Dialogue on U.S. visa regimen escalates

  • 2004-08-26
  • By Steven Paulikas
VILNIUS - Lithuania's hopes of being placed on the U.S.A.'s Visa Waiver Program received added attention on Aug. 20, when a delegation from the House of Representatives visiting Vilnius discussed the issue with top officials.

At a press conference held after their meeting with President Valdas Adamkus, delegation members promised to investigate Lithuania's case for visa-free travel to the United States.
"We feel, as members of the U.S. Congress, that we have a special relationship with your government, with the people, with the country," said Rep. Jerry Costello.
In their meeting with Parliamentary Chairman Arturas Paulauskas, the American legislators agreed that travel restrictions of any sort hamper the exchange of information and workers between countries.
Lithuania's bid to be put on the list of countries whose citizens are allowed to travel to the United States without visas gained momentum in Vilnius following the country's accession to the EU this May.
In addition to this most recent meeting between U.S. and Lithuanian officials, in June, a group of Lithuanian politicians led by Paulauskas-who at the time was acting president-pressed American officials in Washington to review their policy.
Lithuania's arguments for lifting the ban on free travel to the U.S.A. are rooted in the country's newfound prominence in the West's most prominent international organizations.
"We unilaterally dropped our visa regime with America in 1994. It is only natural that we seek parity for our own citizens," said Petras Anusas, deputy director of the Foreign Ministry's consular department.
In spite of their hopeful declarations, Lithuanian officials have admitted they do not expect to be added to the Visa Waiver Program in the near future.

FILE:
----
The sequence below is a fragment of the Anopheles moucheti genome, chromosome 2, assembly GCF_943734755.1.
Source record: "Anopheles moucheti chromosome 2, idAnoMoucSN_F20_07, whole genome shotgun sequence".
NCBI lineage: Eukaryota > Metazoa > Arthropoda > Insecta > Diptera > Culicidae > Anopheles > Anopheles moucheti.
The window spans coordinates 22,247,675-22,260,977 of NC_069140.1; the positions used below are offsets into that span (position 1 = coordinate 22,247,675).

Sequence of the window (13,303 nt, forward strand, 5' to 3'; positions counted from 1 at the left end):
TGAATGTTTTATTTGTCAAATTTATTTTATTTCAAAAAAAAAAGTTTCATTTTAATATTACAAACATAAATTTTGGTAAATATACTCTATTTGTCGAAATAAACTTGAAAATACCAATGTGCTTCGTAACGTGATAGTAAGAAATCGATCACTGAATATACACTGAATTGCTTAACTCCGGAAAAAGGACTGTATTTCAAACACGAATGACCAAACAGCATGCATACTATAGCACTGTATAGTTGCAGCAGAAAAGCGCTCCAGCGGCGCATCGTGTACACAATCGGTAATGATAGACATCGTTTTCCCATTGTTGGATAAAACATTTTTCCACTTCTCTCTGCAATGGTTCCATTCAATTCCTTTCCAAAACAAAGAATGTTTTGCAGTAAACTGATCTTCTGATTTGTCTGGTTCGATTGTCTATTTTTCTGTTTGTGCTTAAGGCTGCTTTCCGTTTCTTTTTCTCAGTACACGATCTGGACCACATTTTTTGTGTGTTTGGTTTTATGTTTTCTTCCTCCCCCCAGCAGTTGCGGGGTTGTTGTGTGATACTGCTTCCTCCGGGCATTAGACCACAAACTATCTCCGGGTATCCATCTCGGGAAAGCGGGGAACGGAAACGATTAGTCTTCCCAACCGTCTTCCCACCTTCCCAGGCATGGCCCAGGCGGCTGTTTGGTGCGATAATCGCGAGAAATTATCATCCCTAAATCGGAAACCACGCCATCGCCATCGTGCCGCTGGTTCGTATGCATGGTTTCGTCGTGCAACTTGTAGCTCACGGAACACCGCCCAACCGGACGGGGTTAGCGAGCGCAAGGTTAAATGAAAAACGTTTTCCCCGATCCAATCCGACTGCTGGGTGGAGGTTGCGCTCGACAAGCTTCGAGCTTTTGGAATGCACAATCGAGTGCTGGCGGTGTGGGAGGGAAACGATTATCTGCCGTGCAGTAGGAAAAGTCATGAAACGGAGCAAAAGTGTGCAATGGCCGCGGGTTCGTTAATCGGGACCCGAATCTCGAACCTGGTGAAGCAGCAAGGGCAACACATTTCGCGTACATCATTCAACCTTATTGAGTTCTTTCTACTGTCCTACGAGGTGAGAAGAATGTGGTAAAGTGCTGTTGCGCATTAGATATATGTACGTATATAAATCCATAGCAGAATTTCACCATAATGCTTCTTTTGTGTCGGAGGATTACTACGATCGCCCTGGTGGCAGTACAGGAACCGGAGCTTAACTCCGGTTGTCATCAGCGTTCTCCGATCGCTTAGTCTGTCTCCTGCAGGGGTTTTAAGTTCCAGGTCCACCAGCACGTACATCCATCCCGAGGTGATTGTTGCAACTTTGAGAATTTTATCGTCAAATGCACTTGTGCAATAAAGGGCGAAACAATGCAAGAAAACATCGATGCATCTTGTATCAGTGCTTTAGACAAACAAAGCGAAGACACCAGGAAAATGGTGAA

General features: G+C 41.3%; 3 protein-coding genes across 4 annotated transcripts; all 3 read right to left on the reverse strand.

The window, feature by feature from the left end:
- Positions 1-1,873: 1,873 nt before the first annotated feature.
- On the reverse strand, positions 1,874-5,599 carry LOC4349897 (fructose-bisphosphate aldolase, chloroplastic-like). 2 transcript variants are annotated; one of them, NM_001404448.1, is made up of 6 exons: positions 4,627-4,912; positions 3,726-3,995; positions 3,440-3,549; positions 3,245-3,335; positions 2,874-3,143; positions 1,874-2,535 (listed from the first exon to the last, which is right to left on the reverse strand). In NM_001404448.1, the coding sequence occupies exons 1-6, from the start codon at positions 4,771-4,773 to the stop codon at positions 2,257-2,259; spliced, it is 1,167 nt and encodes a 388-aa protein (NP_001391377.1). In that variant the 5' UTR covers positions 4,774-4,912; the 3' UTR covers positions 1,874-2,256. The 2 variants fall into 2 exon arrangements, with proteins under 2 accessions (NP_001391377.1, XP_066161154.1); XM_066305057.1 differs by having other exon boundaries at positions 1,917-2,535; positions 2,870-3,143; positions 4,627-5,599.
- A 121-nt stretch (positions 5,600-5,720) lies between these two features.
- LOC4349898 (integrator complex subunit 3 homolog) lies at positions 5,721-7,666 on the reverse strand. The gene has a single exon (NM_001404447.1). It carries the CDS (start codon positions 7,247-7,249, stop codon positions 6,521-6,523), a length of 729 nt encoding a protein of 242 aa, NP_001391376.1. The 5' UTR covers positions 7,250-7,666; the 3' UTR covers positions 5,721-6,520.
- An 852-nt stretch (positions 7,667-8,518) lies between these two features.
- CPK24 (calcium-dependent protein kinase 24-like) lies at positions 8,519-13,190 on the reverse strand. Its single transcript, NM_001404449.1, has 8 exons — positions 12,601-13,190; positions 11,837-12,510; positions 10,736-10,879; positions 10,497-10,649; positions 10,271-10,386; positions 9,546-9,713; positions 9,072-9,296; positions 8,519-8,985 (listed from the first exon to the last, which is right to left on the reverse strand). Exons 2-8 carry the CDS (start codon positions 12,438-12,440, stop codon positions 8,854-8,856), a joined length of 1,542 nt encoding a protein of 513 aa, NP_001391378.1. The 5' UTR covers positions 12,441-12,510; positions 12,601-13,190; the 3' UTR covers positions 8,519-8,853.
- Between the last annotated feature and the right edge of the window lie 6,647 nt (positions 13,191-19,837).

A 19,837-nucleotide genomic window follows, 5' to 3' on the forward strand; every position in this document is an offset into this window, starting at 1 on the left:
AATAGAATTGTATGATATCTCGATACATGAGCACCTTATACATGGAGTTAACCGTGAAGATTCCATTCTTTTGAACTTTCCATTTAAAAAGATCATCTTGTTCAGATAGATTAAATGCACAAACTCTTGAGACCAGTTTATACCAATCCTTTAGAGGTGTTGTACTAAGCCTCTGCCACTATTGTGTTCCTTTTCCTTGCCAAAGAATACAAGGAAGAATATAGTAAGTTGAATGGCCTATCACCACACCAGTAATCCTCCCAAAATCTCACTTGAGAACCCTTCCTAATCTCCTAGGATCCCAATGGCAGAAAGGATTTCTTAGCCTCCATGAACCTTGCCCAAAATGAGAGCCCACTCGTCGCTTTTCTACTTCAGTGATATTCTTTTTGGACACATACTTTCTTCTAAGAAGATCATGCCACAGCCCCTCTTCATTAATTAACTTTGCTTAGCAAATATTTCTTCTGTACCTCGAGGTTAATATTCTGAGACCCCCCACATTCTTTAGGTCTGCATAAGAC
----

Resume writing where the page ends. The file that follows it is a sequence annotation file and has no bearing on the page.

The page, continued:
In order to be included in the program, a country must have an acceptance rate of at least 98 percent among their citizens who apply for a U.S. visa. Lithuania's acceptance rate, in comparison, hovers around a relatively paltry 70 percent.
"Membership in the EU doesn't mean that a country automatically is added to the Visa Waiver Program. Greece, which has been an EU member for a long time, isn't in the program," explained Anthony Pahigian, press officer for the U.S. Embassy in Vilnius.
With neither side expecting a rapid introduction of visa-free travel, U.S. and Lithuanian officials claim to be working together toward membership in the program as a long-term goal.
"Our efforts have been concentrated on getting the refusal rate down," said Anusas.
In May the embassy sponsored an education program designed to inform young Lithuanians on the dangers of working illegally in America and how to obtain permission for legal short-term employment.
Aside from dropping the visa requirement entirely, U.S. politicians are also exploring other options that would make it easier for citizens from new EU countries to travel to America.
A resolution introduced by members of the House caucus on Central and Eastern Europe earlier this year seeks to rescind the $100 visa-application fee for citizens of countries whose governments participated in the U.S.-led military coalition in Iraq. The authors of the resolution have explained that the initiative is intended to be a "reward" to East European countries for their support of America in the war.
In spite of all the talk, the only concrete steps that are currently being taken on the visa issue have moved in the direction of heightened-not relaxed-security.
On Aug. 23, the U.S. Embassy in Vilnius became the last in the Baltic states to introduce biometric verification of visa applicants.
During their interview with a U.S. consular officer, candidates for visas are asked to submit digital fingerprints, which are checked against a central database in Washington.
"It only takes 15 seconds-five if your fingers are clean," said Pahigian.